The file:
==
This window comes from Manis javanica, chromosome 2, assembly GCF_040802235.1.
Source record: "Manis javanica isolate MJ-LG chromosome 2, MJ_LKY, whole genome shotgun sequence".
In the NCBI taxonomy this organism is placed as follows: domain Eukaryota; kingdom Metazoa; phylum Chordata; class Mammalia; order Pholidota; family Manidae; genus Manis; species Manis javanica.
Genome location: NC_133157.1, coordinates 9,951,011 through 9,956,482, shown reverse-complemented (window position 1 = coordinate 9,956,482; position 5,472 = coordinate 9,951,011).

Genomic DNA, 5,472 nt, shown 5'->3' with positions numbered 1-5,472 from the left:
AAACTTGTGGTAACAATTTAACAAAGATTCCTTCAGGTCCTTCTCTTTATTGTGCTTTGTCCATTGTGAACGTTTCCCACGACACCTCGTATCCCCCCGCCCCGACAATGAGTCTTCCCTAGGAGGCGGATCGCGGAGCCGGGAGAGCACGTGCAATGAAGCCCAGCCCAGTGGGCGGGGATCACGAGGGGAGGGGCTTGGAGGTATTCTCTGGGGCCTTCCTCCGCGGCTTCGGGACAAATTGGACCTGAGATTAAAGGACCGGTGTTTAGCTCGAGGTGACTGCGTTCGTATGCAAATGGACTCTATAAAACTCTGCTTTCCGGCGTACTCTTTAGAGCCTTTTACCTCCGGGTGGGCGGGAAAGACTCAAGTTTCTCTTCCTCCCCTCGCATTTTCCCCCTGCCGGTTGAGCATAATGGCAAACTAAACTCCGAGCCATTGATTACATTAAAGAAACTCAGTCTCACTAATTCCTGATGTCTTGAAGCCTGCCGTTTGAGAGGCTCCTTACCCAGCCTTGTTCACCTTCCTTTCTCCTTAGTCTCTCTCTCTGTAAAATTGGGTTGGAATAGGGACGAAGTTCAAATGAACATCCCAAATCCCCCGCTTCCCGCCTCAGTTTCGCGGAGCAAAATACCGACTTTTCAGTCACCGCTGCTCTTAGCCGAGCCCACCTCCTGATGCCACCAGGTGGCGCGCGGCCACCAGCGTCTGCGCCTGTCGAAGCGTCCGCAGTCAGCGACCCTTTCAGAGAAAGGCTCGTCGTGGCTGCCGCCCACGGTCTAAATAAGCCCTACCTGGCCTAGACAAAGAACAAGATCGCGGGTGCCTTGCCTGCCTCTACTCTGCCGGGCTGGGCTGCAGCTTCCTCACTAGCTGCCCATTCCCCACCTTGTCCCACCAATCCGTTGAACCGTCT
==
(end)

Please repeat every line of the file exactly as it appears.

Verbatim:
This window comes from Manis javanica, chromosome 2, assembly GCF_040802235.1.
Source record: "Manis javanica isolate MJ-LG chromosome 2, MJ_LKY, whole genome shotgun sequence".
In the NCBI taxonomy this organism is placed as follows: domain Eukaryota; kingdom Metazoa; phylum Chordata; class Mammalia; order Pholidota; family Manidae; genus Manis; species Manis javanica.
Genome location: NC_133157.1, coordinates 9,951,011 through 9,956,482, shown reverse-complemented (window position 1 = coordinate 9,956,482; position 5,472 = coordinate 9,951,011).

Genomic DNA, 5,472 nt, shown 5'->3' with positions numbered 1-5,472 from the left:
AAACTTGTGGTAACAATTTAACAAAGATTCCTTCAGGTCCTTCTCTTTATTGTGCTTTGTCCATTGTGAACGTTTCCCACGACACCTCGTATCCCCCCGCCCCGACAATGAGTCTTCCCTAGGAGGCGGATCGCGGAGCCGGGAGAGCACGTGCAATGAAGCCCAGCCCAGTGGGCGGGGATCACGAGGGGAGGGGCTTGGAGGTATTCTCTGGGGCCTTCCTCCGCGGCTTCGGGACAAATTGGACCTGAGATTAAAGGACCGGTGTTTAGCTCGAGGTGACTGCGTTCGTATGCAAATGGACTCTATAAAACTCTGCTTTCCGGCGTACTCTTTAGAGCCTTTTACCTCCGGGTGGGCGGGAAAGACTCAAGTTTCTCTTCCTCCCCTCGCATTTTCCCCCTGCCGGTTGAGCATAATGGCAAACTAAACTCCGAGCCATTGATTACATTAAAGAAACTCAGTCTCACTAATTCCTGATGTCTTGAAGCCTGCCGTTTGAGAGGCTCCTTACCCAGCCTTGTTCACCTTCCTTTCTCCTTAGTCTCTCTCTCTGTAAAATTGGGTTGGAATAGGGACGAAGTTCAAATGAACATCCCAAATCCCCCGCTTCCCGCCTCAGTTTCGCGGAGCAAAATACCGACTTTTCAGTCACCGCTGCTCTTAGCCGAGCCCACCTCCTGATGCCACCAGGTGGCGCGCGGCCACCAGCGTCTGCGCCTGTCGAAGCGTCCGCAGTCAGCGACCCTTTCAGAGAAAGGCTCGTCGTGGCTGCCGCCCACGGTCTAAATAAGCCCTACCTGGCCTAGACAAAGAACAAGATCGCGGGTGCCTTGCCTGCCTCTACTCTGCCGGGCTGGGCTGCAGCTTCCTCACTAGCTGCCCATTCCCCACCTTGTCCCACCAATCCGTTGAACCGTCT